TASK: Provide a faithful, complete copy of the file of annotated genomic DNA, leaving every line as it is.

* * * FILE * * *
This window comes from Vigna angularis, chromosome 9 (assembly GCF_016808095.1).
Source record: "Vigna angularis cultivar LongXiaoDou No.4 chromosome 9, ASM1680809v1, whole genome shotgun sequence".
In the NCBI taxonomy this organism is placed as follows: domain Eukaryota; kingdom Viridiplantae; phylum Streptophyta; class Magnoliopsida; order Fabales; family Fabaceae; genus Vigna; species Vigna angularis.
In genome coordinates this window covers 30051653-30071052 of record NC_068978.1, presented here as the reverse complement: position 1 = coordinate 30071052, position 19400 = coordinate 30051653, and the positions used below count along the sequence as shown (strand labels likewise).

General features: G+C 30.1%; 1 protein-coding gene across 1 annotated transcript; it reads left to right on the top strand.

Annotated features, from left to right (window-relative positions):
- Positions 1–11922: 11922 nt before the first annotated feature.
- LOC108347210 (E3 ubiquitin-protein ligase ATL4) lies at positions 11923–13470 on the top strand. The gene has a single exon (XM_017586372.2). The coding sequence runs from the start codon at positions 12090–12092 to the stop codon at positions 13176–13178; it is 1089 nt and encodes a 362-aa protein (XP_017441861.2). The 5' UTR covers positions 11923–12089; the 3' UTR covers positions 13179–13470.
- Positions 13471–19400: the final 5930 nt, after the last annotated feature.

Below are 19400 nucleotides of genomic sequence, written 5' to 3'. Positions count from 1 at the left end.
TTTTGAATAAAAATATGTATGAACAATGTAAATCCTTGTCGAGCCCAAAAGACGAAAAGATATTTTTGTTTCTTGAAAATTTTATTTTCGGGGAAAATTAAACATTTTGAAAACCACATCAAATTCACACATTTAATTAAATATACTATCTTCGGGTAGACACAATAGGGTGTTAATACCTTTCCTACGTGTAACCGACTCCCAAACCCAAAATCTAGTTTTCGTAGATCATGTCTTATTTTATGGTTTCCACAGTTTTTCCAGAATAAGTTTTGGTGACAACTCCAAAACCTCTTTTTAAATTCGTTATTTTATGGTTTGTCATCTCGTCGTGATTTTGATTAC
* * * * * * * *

This window comes from Vigna angularis, chromosome 9 (assembly GCF_016808095.1).
Source record: "Vigna angularis cultivar LongXiaoDou No.4 chromosome 9, ASM1680809v1, whole genome shotgun sequence".
In the NCBI taxonomy this organism is placed as follows: domain Eukaryota; kingdom Viridiplantae; phylum Streptophyta; class Magnoliopsida; order Fabales; family Fabaceae; genus Vigna; species Vigna angularis.
In genome coordinates this window covers 30051653-30071052 of record NC_068978.1, presented here as the reverse complement: position 1 = coordinate 30071052, position 19400 = coordinate 30051653, and the positions used below count along the sequence as shown (strand labels likewise).

General features: G+C 30.1%; 1 protein-coding gene across 1 annotated transcript; it reads left to right on the top strand.

Annotated features, from left to right (window-relative positions):
- Positions 1–11922: 11922 nt before the first annotated feature.
- LOC108347210 (E3 ubiquitin-protein ligase ATL4) lies at positions 11923–13470 on the top strand. The gene has a single exon (XM_017586372.2). The coding sequence runs from the start codon at positions 12090–12092 to the stop codon at positions 13176–13178; it is 1089 nt and encodes a 362-aa protein (XP_017441861.2). The 5' UTR covers positions 11923–12089; the 3' UTR covers positions 13179–13470.
- Positions 13471–19400: the final 5930 nt, after the last annotated feature.

Below are 19400 nucleotides of genomic sequence, written 5' to 3'. Positions count from 1 at the left end.
TTTTGAATAAAAATATGTATGAACAATGTAAATCCTTGTCGAGCCCAAAAGACGAAAAGATATTTTTGTTTCTTGAAAATTTTATTTTCGGGGAAAATTAAACATTTTGAAAACCACATCAAATTCACACATTTAATTAAATATACTATCTTCGGGTAGACACAATAGGGTGTTAATACCTTTCCTACGTGTAACCGACTCCCAAACCCAAAATCTAGTTTTCGTAGATCATGTCTTATTTTATGGTTTCCACAGTTTTTCCAGAATAAGTTTTGGTGACAACTCCAAAACCTCTTTTTAAATTCGTTATTTTATGGTTTGTCATCTCGTCGTGATTTTGATTAC